Beholding the World
Published on July 14, 2016

Beholding the World

Beholding the World

Empathy is different from sympathy. My heart can be small yet large enough to feel sad or pity for the less fortunate or privileged. My heart can be large also to put myself in the shoes of those less fortunate and privileged and do something about it. Sympathy is a fleeting feeling that comes and disappears in that moment. However, when sympathy continues to lodge itself in the heart, the mind thinks about the situation and ponders on the effects of the situation not only on those undergoing it but also on oneself. In the process of this putting the self in the shoes of the other, is born that beautiful emotion empathy.  Empathy then is the ability to understand the feeling of others, feel the same way and respond in helpful and compassionate ways.

Once it flowers in the heart, sky then is the limit for action to enable a visible and telling change to alleviate the suffering. Empathy is the glue that bonds humans to one another and interact with compassion and understanding. Understandably empathy is also a more complex skill that we realise as this is like sugar, while sweet some have more, some less and some none. What is more important about this skill is the fact we can all enhance our capacity for empathy throughout our lives.

Research studies indicate that children who are empathetic make friends more easily, are able to generally perform better academically and more importantly demonstrate a higher level of moral and emotional development. Genes dictate largely our appearance or intelligence. However, all humans are born with the capacity for empathetic behaviour which is what determines whether or not we mature into caring and understanding adults.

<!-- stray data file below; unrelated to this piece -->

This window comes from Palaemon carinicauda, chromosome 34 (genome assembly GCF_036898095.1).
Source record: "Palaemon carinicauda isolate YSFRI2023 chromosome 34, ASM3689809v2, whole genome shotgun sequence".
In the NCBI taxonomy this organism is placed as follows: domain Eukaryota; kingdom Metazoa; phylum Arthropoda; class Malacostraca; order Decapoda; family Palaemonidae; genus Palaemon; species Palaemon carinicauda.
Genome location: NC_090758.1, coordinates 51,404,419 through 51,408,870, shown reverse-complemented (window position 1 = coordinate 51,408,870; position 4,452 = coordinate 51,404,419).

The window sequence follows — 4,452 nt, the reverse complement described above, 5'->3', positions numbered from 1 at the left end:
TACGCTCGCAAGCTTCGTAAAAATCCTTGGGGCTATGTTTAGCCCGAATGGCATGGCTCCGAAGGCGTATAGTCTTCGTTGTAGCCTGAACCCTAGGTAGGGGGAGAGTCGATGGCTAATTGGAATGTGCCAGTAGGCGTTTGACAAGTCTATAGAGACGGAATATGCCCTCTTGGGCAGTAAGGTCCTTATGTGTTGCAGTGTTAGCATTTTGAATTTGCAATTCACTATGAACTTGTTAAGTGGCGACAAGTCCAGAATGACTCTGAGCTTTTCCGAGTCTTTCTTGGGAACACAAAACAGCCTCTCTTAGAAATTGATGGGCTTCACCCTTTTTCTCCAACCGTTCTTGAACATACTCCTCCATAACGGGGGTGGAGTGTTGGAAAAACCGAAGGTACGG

While it is true that abstract qualities are caught and not taught, in these troubled times where human values seem to take a severe beating, there seems no option but to teach this golden value of empathy and age is not the criteria as we can start on this as early as the toddler stage. At age 1or 2, the toddler may not have the cognitive ability to recognise this as a skill and learn it as in formal learning however they are observant and ape what they see and can also recognise feelings in others. They soak in impressions around from parents, relatives and this is the foundation of on which they unconsciously build their patterns of social interaction which also directs their growth into adults that ae secure and compassionate.

Pre Schoolers in Nursery Schools learn empathy through ‘sharing’. This stage is one where this quality can be nurtured through having children help in the kitchen, learning to share their toys etc. As the cognitive ability increases, children are able to associate emotions of self with those of others. At this stage it is important to help children associate expressions with feelings as also discuss the impact of actions on others and more importantly engage them in role play of how it would feel to be in that situation. As children grow talking regularly about feelings and recognising feelings in self and others help to identify emotions and situations as well as connect with others. This exercise enables understanding of how people are very similar in regards to emotions no matter their age, geography or gender. As children grow older, talking about hypothetical problems help in putting in place the process of ‘standing in the shoe of the others’. For example, an imaginary situation where the child is called a name and the feeling associated with it. Such exercises aid in strengthen the emotional quotient of children which is far more critical in the 2st century as opposed to IQ. Additionally as children get older, the fact that although two people may experience very similar situations they may not both react or feel as strongly as the other can be highlighted.